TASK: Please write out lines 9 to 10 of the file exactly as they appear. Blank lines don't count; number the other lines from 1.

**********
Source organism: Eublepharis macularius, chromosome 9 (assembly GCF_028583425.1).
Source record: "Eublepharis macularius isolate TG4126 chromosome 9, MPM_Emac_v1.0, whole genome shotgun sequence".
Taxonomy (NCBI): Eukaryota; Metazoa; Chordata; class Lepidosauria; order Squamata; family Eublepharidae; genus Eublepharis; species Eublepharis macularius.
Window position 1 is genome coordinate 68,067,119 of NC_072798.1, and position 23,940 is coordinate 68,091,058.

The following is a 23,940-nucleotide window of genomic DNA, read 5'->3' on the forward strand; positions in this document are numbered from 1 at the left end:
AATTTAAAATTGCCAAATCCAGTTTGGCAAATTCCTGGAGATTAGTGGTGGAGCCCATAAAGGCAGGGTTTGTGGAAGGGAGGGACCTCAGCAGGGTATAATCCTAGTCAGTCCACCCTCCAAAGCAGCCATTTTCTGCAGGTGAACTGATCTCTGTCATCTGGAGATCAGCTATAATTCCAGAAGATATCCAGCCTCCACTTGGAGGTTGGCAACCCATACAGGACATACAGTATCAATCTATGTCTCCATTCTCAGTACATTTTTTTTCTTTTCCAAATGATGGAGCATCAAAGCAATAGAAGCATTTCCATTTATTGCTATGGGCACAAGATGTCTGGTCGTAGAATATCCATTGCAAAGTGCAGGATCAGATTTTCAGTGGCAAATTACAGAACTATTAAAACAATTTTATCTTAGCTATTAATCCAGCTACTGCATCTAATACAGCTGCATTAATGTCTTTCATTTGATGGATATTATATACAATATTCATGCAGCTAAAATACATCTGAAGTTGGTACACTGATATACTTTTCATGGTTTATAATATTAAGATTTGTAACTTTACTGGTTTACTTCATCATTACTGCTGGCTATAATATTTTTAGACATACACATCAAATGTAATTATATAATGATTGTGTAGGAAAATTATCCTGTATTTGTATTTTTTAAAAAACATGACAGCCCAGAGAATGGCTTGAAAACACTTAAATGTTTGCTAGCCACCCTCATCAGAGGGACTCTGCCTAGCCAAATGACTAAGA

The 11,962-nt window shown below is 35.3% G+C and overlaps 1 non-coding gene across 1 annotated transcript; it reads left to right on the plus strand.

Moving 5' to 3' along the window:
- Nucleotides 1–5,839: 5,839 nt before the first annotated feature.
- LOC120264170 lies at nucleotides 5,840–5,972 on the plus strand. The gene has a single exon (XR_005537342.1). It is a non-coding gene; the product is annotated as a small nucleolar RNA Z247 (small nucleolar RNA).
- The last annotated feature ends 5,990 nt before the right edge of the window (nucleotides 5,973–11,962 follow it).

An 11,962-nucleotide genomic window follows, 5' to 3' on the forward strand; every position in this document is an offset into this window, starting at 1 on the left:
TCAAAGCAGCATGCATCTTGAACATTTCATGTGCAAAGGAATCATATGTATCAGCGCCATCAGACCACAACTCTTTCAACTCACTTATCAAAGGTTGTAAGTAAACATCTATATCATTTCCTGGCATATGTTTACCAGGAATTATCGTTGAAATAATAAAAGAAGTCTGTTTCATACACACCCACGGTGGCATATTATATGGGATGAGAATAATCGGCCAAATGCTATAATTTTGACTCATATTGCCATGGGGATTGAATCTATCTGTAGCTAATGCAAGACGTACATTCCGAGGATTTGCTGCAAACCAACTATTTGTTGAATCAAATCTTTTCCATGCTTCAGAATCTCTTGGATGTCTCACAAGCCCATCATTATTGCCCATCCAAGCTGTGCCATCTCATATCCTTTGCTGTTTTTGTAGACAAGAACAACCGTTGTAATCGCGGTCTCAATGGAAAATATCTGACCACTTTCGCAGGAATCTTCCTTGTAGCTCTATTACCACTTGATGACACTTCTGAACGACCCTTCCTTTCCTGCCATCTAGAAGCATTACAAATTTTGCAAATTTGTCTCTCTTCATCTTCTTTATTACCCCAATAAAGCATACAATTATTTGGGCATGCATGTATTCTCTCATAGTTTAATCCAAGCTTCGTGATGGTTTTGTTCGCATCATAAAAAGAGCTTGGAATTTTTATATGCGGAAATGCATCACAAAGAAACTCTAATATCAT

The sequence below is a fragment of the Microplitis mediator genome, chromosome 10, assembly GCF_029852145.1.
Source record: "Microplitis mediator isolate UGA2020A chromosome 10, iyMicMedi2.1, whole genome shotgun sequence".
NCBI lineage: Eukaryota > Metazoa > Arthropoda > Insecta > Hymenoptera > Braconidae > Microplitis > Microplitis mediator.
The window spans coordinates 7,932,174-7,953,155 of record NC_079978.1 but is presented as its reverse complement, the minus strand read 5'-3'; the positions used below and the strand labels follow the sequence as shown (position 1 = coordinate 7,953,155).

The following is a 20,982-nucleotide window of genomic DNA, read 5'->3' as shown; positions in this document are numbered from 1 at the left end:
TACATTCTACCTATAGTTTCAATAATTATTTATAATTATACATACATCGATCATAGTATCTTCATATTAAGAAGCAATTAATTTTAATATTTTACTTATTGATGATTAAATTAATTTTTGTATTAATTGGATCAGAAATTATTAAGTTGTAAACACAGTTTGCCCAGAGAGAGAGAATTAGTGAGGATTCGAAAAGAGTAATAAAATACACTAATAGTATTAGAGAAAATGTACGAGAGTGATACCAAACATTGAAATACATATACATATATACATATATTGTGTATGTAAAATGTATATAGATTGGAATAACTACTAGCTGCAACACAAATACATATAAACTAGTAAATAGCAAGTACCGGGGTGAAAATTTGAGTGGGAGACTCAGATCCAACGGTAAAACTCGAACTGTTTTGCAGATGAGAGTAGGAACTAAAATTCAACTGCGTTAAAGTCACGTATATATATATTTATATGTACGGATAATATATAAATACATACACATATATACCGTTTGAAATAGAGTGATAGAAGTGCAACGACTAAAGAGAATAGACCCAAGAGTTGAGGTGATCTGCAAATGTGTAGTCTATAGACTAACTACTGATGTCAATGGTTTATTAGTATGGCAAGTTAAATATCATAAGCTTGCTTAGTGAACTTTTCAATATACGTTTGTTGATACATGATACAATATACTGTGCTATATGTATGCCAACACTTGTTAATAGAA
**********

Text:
- Nucleotides 1–5,839: 5,839 nt before the first annotated feature.
- LOC120264170 lies at nucleotides 5,840–5,972 on the plus strand. The gene has a single exon (XR_005537342.1). It is a non-coding gene; the product is annotated as a small nucleolar RNA Z247 (small nucleolar RNA).